Nick Gill’s Joseph is an utter revelation – his composed and self-assured attitude bouncing off of the alarmists surrounding him the entire time. Despite being a younger actor, he plays a convincing middle aged oil baron with polish and poise. His long monologues to the audience are reminiscent of Shakespearean soliloquies, as it seems the only one who believes in what he says is him, yet his aura offers that calming sense of control. In contrast his counterpart Amodius is played with ecstatic physicality by Writer-Performer Leckie. It’s immediately clear who he is parodying and despite their being plenty of allusions, the character still manages to have his own sense of unique, and deeply irritating, self. He provokes and prods Cynthia and Joseph with sociopathic ease. As both come to conclusions about their future at the end, their arcs become clear, and this fantastically illustrates the non-action that occurs in circles of celebrity activism and corporate greenwashing.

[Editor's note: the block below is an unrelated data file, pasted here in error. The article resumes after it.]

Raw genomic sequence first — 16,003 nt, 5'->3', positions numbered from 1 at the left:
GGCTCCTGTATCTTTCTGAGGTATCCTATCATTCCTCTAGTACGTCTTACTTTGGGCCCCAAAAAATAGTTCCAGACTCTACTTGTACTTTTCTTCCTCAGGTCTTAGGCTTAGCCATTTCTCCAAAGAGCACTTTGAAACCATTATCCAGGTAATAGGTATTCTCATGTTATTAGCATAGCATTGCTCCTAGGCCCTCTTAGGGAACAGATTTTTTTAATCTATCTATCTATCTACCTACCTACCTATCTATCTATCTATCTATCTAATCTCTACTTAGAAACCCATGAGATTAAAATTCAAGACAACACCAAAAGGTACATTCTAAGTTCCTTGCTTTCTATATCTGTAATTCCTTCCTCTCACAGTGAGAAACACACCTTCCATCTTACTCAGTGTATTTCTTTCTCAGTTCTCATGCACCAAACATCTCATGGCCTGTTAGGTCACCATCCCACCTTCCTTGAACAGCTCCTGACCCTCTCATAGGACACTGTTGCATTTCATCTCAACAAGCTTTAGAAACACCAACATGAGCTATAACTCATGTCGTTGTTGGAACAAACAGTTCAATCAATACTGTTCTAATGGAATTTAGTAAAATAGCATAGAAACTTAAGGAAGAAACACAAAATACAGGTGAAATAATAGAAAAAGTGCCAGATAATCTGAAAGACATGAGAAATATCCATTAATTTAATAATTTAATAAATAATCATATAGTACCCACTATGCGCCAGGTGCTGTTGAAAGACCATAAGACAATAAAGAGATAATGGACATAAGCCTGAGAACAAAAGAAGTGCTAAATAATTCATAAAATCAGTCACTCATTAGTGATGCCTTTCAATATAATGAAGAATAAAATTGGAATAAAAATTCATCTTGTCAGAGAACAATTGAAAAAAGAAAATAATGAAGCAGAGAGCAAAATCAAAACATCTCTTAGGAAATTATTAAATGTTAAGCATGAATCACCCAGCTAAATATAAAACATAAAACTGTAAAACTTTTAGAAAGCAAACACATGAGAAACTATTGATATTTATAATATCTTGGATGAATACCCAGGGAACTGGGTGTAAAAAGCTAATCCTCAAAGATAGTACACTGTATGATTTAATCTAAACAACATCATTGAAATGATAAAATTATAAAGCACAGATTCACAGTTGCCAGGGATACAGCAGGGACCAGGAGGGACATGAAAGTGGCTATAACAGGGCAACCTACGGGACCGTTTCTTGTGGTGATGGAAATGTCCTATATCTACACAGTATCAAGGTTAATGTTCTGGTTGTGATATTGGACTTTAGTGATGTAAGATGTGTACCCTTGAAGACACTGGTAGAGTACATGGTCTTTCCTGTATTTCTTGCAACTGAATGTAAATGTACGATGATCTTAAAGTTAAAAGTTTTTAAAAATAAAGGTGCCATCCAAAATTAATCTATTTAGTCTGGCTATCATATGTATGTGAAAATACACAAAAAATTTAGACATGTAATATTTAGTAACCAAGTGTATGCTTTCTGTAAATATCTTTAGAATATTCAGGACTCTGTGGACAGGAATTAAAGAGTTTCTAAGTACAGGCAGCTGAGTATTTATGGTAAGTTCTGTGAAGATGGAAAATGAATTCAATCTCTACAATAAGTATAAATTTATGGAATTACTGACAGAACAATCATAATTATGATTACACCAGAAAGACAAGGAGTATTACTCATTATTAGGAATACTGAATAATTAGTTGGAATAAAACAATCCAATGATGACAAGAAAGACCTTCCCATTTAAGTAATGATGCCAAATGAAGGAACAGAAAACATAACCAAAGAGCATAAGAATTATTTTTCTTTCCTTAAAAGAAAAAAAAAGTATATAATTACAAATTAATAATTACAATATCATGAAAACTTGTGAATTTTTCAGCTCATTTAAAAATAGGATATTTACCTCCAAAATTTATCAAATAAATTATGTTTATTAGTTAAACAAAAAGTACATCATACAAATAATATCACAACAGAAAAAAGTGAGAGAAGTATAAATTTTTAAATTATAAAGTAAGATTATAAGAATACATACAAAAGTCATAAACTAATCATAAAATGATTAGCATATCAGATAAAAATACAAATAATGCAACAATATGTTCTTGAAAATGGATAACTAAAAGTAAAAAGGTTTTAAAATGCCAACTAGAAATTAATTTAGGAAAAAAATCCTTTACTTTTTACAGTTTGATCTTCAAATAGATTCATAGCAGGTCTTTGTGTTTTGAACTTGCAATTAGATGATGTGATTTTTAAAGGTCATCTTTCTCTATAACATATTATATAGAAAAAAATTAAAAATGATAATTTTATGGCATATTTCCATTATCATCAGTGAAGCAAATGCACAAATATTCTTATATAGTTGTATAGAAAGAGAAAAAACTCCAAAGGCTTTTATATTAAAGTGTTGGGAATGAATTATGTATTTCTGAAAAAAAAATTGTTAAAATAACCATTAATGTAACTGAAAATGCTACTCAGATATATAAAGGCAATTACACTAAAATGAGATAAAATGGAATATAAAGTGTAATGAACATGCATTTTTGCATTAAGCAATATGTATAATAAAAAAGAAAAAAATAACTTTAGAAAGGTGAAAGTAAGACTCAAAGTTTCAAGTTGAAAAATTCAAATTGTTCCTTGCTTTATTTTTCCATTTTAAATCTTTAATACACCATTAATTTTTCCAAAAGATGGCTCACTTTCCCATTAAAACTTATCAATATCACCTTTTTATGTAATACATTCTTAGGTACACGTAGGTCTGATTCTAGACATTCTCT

The energy that bounces between the actors is magnetic and enthralling. The twists, turns, and turbulence of the show’s spiritual second act upend the whole situation in a way I wasn’t expecting, and leaves the audience in giddy ‘Whodunnit’ glee. Emily Gibson’s Janie is entirely believable as the spoilt daughter with a secret, and her character fizzes in a reviling sense of revenge in an unexpected fashion later in the piece. Noah Miller twitches and glares as the mysterious flight attendant, his long speeches and gravelly voice grating against the terrified passengers. His performance brings the whole piece together with his dire inflection and oddball habits. Claudia Rosier’s Margot and Lydia Clay-White’s Cynthia are each gifted performers with their own sub plots, and for no second disappear into the background despite their smaller parts to play in the overall plot.